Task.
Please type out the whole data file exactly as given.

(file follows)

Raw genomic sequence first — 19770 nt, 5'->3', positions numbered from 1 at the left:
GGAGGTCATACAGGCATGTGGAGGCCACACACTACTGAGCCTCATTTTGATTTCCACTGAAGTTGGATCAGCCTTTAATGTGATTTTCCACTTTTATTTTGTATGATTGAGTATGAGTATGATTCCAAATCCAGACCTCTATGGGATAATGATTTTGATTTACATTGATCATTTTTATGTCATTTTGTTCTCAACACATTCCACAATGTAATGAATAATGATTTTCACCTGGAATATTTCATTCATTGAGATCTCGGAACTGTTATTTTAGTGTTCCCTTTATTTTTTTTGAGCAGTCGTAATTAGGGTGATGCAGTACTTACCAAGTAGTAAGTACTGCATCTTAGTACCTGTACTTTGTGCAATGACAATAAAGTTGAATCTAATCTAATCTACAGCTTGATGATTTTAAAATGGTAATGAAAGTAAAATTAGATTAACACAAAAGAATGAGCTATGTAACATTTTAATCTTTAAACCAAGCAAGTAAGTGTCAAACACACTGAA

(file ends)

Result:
Raw genomic sequence first — 19770 nt, 5'->3', positions numbered from 1 at the left:
GGAGGTCATACAGGCATGTGGAGGCCACACACTACTGAGCCTCATTTTGATTTCCACTGAAGTTGGATCAGCCTTTAATGTGATTTTCCACTTTTATTTTGTATGATTGAGTATGAGTATGATTCCAAATCCAGACCTCTATGGGATAATGATTTTGATTTACATTGATCATTTTTATGTCATTTTGTTCTCAACACATTCCACAATGTAATGAATAATGATTTTCACCTGGAATATTTCATTCATTGAGATCTCGGAACTGTTATTTTAGTGTTCCCTTTATTTTTTTTGAGCAGTCGTAATTAGGGTGATGCAGTACTTACCAAGTAGTAAGTACTGCATCTTAGTACCTGTACTTTGTGCAATGACAATAAAGTTGAATCTAATCTAATCTACAGCTTGATGATTTTAAAATGGTAATGAAAGTAAAATTAGATTAACACAAAAGAATGAGCTATGTAACATTTTAATCTTTAAACCAAGCAAGTAAGTGTCAAACACACTGAA